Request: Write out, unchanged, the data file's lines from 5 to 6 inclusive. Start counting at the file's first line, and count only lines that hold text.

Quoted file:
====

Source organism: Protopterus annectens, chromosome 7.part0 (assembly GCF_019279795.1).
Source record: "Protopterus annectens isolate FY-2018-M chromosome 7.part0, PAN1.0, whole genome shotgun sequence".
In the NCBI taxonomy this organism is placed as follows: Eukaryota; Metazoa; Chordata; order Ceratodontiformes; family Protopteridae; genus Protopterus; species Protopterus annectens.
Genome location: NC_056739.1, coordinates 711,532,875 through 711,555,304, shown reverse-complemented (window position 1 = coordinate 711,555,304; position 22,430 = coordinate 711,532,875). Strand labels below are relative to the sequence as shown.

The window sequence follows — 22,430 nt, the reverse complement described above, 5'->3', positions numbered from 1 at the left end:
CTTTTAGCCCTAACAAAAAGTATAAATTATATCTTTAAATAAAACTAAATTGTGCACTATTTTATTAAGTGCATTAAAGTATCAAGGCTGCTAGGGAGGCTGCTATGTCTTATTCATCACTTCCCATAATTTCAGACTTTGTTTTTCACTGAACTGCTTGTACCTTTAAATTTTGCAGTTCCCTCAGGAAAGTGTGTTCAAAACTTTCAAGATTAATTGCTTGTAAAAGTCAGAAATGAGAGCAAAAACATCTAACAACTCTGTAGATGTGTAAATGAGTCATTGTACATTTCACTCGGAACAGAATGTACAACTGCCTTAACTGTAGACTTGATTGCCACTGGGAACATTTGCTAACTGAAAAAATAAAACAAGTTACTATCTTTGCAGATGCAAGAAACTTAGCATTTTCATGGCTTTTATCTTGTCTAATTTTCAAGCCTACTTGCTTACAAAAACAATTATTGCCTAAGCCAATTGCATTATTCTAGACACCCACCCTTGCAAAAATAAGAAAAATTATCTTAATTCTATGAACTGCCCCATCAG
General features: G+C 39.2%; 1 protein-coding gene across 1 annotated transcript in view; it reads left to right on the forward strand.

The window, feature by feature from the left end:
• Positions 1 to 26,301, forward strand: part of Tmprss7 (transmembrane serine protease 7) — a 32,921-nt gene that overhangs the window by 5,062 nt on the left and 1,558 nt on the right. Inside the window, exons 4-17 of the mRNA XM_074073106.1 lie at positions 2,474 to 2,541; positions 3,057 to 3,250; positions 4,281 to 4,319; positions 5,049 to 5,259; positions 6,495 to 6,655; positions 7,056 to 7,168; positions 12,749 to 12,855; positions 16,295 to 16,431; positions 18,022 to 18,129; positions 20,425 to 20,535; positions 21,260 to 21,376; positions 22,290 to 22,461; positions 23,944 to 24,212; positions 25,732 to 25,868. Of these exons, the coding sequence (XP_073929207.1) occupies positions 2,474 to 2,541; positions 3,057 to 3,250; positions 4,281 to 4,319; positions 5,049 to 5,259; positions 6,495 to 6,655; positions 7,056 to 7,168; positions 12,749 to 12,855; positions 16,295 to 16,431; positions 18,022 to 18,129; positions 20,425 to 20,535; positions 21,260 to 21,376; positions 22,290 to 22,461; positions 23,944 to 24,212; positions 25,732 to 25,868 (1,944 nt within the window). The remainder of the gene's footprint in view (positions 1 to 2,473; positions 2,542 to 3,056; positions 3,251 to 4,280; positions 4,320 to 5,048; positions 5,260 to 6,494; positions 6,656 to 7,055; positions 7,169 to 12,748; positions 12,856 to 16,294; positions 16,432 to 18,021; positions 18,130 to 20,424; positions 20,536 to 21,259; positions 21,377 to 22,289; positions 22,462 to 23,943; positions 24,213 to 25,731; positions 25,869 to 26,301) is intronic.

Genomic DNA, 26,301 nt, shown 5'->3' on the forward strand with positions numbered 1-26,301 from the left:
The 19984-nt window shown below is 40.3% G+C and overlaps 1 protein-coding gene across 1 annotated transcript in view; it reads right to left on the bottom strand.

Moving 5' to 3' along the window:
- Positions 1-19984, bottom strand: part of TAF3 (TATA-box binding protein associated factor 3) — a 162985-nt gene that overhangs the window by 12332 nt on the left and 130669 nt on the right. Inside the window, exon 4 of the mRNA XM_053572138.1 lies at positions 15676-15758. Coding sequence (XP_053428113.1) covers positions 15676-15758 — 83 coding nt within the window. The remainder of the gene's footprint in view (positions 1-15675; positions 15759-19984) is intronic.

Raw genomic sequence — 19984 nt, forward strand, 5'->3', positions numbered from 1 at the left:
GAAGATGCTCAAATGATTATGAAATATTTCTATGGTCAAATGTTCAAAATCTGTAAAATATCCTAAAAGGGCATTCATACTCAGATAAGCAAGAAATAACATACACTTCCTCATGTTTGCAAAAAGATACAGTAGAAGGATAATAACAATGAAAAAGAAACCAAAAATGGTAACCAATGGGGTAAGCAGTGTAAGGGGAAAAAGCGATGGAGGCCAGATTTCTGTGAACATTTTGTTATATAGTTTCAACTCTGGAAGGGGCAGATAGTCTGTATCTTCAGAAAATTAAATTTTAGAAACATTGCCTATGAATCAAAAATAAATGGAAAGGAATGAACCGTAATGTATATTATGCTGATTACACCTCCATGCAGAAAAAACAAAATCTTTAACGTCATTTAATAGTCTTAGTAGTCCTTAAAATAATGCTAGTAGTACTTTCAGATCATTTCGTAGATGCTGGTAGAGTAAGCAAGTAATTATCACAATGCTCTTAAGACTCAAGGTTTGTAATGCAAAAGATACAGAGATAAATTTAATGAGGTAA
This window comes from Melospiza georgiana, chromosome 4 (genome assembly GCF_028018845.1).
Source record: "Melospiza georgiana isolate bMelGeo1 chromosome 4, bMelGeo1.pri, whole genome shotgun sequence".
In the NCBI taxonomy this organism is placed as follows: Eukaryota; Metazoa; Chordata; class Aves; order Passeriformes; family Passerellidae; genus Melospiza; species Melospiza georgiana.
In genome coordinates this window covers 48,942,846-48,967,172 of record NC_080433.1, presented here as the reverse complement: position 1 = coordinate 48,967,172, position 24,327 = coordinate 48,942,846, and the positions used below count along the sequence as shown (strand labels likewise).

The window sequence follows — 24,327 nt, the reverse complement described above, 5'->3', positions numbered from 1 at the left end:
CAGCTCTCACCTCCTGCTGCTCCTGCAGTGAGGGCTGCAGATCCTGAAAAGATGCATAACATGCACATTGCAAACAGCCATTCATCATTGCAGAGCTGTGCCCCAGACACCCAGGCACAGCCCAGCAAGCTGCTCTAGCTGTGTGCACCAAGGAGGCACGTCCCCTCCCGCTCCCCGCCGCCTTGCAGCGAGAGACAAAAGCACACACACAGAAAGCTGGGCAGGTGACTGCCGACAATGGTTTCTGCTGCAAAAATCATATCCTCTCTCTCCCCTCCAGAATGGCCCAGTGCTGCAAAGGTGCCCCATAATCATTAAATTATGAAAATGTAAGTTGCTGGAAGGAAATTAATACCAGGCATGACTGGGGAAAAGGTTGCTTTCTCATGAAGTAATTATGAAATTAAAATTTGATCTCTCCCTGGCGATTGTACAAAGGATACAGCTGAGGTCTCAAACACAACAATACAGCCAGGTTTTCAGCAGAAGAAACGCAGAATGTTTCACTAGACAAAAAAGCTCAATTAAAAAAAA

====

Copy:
The window sequence follows — 22,430 nt, the reverse complement described above, 5'->3', positions numbered from 1 at the left end:
CTTTTAGCCCTAACAAAAAGTATAAATTATATCTTTAAATAAAACTAAATTGTGCACTATTTTATTAAGTGCATTAAAGTATCAAGGCTGCTAGGGAGGCTGCTATGTCTTATTCATCACTTCCCATAATTTCAGACTTTGTTTTTCACTGAACTGCTTGTACCTTTAAATTTTGCAGTTCCCTCAGGAAAGTGTGTTCAAAACTTTCAAGATTAATTGCTTGTAAAAGTCAGAAATGAGAGCAAAAACATCTAACAACTCTGTAGATGTGTAAATGAGTCATTGTACATTTCACTCGGAACAGAATGTACAACTGCCTTAACTGTAGACTTGATTGCCACTGGGAACATTTGCTAACTGAAAAAATAAAACAAGTTACTATCTTTGCAGATGCAAGAAACTTAGCATTTTCATGGCTTTTATCTTGTCTAATTTTCAAGCCTACTTGCTTACAAAAACAATTATTGCCTAAGCCAATTGCATTATTCTAGACACCCACCCTTGCAAAAATAAGAAAAATTATCTTAATTCTATGAACTGCCCCATCAG